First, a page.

Air Mail was a hit and as word spread about his success in getting through the hangar unscathed, Mantz found more work and his professional ideas about stunt flying were gradually accepted by the studios. United Air Services, Paul's fledgling company at United Airport in Burbank, offered readily-available planes and pilots, standard rates and insurance to protect producers from the financial risks of accidents and downtime. Mantz's company grew steadily along with the public's fascination for flying as the studios made increasing numbers of aviation related films. His Paul Mantz Air Services air charter company (jokingly christened the Honeymoon Express[5]) also flourished and became a favorite among Hollywood stars, many of whom, such as Clark Gable and James Cagney became friends. One of his helicopters appears in the Errol Flynn factual short film, Cruise of the Zaca (1952), as featured on the 2 disc Special Edition DVD of The Adventures of Robin Hood.

L-R: Paul Mantz, Amelia Earhart, Harry Manning and Fred Noonan, Oakland, California, March 17, 1937

Other activities[edit]

During this period, Mantz carried out a number of "mercy" flights including transporting a deep sea diver to the Mare Island Navy Yard where a decompression chamber was able to save his life, flying 15 Mexican fishermen to safety after their boat began to break up and assisting 53 trapped firefighters in the Santa Barbara mountain area by dropping supplies. Mantz had to fly low through an inferno in order to make the drop.[6] After Tom Mix's accident and death, Mantz was also chosen to fly the body of Mix home.[7]

In 1937, a few months before she vanished over the western Pacific ocean, acting as a technical advisor, Mantz tutored Amelia Earhart in long-distance flying and navigation (and had accompanied her as a co-pilot on the aborted first attempt of her world flight).

Air racing also became a passion for Mantz in the late-1930s. He entered his Lockheed Orion in the Bendix Trophy transcontinental dash from Los Angeles to Cleveland, placing third in 1938 and 1939.

On July 4, 1938, Mantz flew from Wichita to Burbank, California, accompanied by Paramount press agent, pilot, and pulp writer, Edward Churchill, in an attempt to break the speed-dash record. The stunt was part of the promotion for the film Men With Wings. The flight ran into several difficulties. The motor overheated over the Grand Canyon. When they reached Burbank, the landing gear jammed and it took 30 minutes to work them loose, while thousands of spectators looked from the ground and the fuel ran perilously low. Churchill was stricken with carbon monoxide poisoning and had to be treated by a physician after landing.

World War II[edit]

During World War II, Mantz enlisted and was commissioned a major (later promoted to colonel), serving in the First Motion Picture Unit (FMPU) in California. Following an August 1944 honorable discharge, Mantz purchased a fleet of 475 wartime surplus bombers and fighters (including North American P-51 Mustang fighters) for $55,000 to use in film work. Mantz joked that he had the sixth-largest air force in the world, and sold the fleet's onboard fuel for a profit on his initial investment.[8] Retaining only 12 aircraft, the remainder of his "air force" was sold off as "scrap" at a handsome profit.[9]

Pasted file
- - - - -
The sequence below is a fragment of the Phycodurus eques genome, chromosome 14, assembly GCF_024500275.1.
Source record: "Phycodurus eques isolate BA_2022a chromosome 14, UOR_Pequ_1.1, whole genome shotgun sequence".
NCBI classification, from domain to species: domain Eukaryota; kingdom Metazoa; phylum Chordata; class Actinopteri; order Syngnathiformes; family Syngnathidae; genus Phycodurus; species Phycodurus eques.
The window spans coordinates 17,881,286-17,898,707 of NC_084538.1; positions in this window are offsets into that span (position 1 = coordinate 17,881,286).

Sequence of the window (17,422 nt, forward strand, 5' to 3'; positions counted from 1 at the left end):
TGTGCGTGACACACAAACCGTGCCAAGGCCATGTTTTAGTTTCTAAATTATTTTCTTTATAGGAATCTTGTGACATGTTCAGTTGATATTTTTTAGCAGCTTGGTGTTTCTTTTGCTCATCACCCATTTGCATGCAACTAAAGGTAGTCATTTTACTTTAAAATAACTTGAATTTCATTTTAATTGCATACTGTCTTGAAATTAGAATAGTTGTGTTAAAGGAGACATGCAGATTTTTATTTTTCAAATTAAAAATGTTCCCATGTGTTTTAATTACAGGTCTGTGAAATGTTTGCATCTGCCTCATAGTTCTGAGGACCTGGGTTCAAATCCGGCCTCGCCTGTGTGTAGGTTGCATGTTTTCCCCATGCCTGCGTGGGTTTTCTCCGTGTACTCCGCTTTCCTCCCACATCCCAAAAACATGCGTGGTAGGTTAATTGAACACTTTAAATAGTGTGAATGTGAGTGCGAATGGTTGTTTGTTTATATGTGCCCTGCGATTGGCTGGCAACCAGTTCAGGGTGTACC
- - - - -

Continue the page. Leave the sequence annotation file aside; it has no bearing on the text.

Racing pilot[edit]

With his film fleet in place, Mantz chose one of the P-51 fighters to convert it into a Bendix Trophy racer. With his long-time mechanic, Cort Johnson, he totally rebuilt the P-51C, stripping out all military issue equipment and modifying the wings with "wet" fuel cells. In the 1946 Bendix Trophy race, all the competitors flew similar converted warbirds but Mantz prevailed with an average speed of 435 mph. He went on to win the Bendix for an unprecedented three consecutive years (1946–1948) with over $125,000.00 in winnings.[10]

Postwar film career[edit]

In 1945, Mantz flew a P-40 and directed aerial sequences in God is My Co-Pilot. Mantz piloted a Boeing B-17 for the belly-landing scenes in Twelve O'Clock High and the footage was reused in several other movies.[11] His longest single flying assignment was in the late 1950s, for the TV series Sky King.

Mantz piloted a converted B-25 bomber to film footage for Cinerama travelogues. According to an interview in the documentary Cinerama Adventure with Mantz's cameraman, in one instance, Mantz flew through an active volcano and narrowly escaped crashing into the mouth of the volcano when the engines died due to oxygen starvation. Mantz's B-25 was outfitted with a refrigerator and other amenities for comfort as he used it for world travel on film assignments.

In 1961, aged 58, Mantz formed Tallmantz Aviation with pilot Frank Tallman, supplying aircraft along with their personal stunt flying services to movie and television productions.